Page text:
# Is there a faster way to count jigsaw puzzle pieces?

I have a number of old 1000-piece jigsaw puzzles I'd like to sell. I'd like to make sure they are complete first. Is there a faster way to determine whether there are exactly 1000 jigsaw pieces than physically picking up and counting every single one of them?

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Count by 5s. That's about the best you can do. Separate them into groups of the same size and count one group, and count how many groups you have. – Craig Oct 13 '11 at 13:37
I'd go by 10s instead. Form a cube of pieces. Unless they're bent you can easily check that the piles are the same height, so you don't need to worry about losing count. – Peter Taylor Oct 13 '11 at 14:03
You only have to count the pieces of the first puzzle. For the others a one-one match would do. – Christian Blatter Oct 13 '11 at 14:52
The old $1000$-piece jigsaw puzzles in my home cannot be tested for completeness by mere counting. Alas, my children have on occasion mixed up pieces from different puzzles, and having $1000$ pieces in a box does not guarantee that the puzzle is complete. – Dilip Sarwate Oct 13 '11 at 16:39

I don't know of one. To know the number you should have (it may not be exactly 1000), you can assemble the border. Many puzzles are cut with a rectangular grid and you can multiply the number of rows by the number of columns. Unfortunately, I have also seen a number where the grid is perturbed in a small region of the center and the count is changed by 1 or 2.

With an accurate scale, if you have more than one puzzle in the same series, you could weigh the pieces. The thickness and outer dimensions will be nominally the same. Whether they are controlled within 0.1%, however, may be questionable.

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1000-piece jigsaws don't even have exactly 1000 pieces? Ugh. Well I'm glad I found this out before I started counting. That may take figuring out if a puzzle is complete without actually assembling it from daunting to impossible. D: – Emaille Oct 13 '11 at 14:03
@Emaille: No, I multiplied up some of the 500 piece ones that were cut rectangular years ago. It was always a little higher than 500. – Ross Millikan Oct 13 '11 at 14:16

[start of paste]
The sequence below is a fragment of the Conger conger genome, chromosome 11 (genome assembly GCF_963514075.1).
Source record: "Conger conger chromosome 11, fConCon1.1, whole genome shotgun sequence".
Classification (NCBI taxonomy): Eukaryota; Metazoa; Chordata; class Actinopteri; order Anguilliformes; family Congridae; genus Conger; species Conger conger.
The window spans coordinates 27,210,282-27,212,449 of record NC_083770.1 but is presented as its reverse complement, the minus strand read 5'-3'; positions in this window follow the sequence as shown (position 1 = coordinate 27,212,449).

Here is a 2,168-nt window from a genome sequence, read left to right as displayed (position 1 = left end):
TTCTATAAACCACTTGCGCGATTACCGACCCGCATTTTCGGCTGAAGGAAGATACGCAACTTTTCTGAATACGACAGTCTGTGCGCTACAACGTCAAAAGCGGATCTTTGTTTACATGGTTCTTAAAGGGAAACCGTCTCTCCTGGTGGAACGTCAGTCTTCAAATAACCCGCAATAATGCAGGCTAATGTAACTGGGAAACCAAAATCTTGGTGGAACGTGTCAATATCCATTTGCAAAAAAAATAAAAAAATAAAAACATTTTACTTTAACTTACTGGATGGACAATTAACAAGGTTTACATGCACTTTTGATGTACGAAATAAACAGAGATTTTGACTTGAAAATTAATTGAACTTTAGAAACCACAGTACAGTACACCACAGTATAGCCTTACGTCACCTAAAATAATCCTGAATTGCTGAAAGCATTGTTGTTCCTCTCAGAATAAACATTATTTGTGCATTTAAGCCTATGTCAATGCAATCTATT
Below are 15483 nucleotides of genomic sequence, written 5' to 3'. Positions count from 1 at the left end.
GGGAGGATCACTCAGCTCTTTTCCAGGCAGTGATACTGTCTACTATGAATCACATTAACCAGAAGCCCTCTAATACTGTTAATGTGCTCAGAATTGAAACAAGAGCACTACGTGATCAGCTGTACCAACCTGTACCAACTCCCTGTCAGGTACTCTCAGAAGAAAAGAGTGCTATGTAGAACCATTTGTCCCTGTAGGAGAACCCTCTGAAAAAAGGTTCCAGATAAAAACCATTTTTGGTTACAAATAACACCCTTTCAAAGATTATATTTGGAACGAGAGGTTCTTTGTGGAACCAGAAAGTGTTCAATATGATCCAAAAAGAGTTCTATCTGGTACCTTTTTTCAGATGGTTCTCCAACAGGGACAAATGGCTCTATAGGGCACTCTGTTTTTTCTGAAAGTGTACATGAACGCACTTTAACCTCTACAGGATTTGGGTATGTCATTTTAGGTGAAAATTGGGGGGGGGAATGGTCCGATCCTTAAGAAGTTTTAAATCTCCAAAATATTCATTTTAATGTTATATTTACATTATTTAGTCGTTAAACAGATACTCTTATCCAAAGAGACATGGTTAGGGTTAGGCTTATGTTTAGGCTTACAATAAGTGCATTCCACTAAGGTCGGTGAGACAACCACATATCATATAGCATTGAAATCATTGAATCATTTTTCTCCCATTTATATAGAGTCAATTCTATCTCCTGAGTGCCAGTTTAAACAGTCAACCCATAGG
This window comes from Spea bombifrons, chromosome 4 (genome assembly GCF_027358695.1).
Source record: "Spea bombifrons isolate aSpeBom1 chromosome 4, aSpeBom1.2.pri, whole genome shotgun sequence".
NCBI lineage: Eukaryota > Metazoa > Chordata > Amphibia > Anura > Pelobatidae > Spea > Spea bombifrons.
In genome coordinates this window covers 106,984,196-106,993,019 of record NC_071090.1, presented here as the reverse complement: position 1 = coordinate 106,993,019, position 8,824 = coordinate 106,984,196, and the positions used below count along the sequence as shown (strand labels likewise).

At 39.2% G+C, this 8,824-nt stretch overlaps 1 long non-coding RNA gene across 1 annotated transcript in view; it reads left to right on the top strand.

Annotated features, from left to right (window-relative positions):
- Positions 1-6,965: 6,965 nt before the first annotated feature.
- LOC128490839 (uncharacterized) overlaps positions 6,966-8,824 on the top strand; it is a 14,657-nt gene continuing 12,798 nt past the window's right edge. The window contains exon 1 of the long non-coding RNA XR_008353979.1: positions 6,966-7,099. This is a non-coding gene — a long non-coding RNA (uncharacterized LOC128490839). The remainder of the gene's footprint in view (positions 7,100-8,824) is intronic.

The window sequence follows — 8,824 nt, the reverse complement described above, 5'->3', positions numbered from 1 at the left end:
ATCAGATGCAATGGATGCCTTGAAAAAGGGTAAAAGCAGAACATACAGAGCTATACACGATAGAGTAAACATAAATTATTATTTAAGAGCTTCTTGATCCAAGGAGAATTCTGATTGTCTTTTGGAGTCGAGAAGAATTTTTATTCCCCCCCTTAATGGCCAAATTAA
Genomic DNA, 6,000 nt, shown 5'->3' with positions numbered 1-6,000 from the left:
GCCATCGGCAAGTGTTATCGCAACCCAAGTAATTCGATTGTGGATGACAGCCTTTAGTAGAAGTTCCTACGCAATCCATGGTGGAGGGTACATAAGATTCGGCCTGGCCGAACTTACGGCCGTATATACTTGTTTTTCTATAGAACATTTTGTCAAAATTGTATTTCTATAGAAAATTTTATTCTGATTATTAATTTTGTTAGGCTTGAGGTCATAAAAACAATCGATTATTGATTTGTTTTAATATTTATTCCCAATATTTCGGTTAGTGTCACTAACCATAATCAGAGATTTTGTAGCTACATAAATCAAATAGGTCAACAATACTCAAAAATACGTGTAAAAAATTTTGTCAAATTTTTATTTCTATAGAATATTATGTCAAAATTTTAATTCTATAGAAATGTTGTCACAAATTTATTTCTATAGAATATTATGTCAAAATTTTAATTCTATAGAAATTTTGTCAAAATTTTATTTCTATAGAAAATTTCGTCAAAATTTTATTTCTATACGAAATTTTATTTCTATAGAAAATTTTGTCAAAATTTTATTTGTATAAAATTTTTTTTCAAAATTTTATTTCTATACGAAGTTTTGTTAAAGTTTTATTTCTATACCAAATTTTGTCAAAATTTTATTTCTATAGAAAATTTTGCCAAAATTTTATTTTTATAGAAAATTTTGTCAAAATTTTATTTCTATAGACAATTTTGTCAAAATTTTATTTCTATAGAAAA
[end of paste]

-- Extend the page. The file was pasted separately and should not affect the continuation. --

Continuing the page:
If puzzles are cut on a rectangular grid, then, assuming that the ratio of the puzzle dimensions is $4:3$, one might expect a "$1000$-piece puzzle" to have $28$ rows, $36$ columns, and $36\times 28 = 1008$ pieces. – Dilip Sarwate Oct 13 '11 at 16:54

Note: While the thread may have long served it's purpose, I am proposing the following for archival purpose.

You can take a photo after scattering them on a white background and use any software that uses thermal imaging to count, or use infrared beam by having them slide in a narrow strip at an angle that will interfere with the light registering a 'tick'.

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I once treid once piece on a digital scale, then weighing the lot, however I don't deem this to be a very accurate way of doing it.

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Why not take 50 random pieces , measure the weight of them, multiply by 20, and if the weight is inside interval [weight_of_50*20-smallest_piece,weight_of_50*20+smallest_piece] you're good. Is that a reasonable approximation? Of course, you need to have an accurate scale for this. – enedene Oct 13 '11 at 14:00

The only way you can guarantee the jigsaw is complete is to physically do the jigsaw.

Some jigsaws, particularly, Waddingtons & Tower Press jigsaws, have pieces with five connectors so even if you do the border and count the rest, you're not certain it's complete.

For example; some 500 pieced ones may have 502 pieces even the border is 20 x 26 pieces (520), some 750s have 750 pieces even though the border is 24 x 32 (768).

You could also have the other extreme where some pieces are in two bits some 1000 pieced. Some Waddingtons/Tower press ones have this setup with the border 38 x 26 (988).

Any jigsaws with whimsies will also be tricky in relation to 'just doing the border' pieces.

As I've said, earlier, best do the jigsaw, to be certain.

Good luck. :)

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The answer is in the title of this website - Stack. Measure the thickness of one piece, then stack them up and measure the height, place them in a tube, preferably clear, of small enough diameter so the pieces won't fall down the side. A graduated cylinder would be perfect.

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Try to stack them in a 10x10x10 cube

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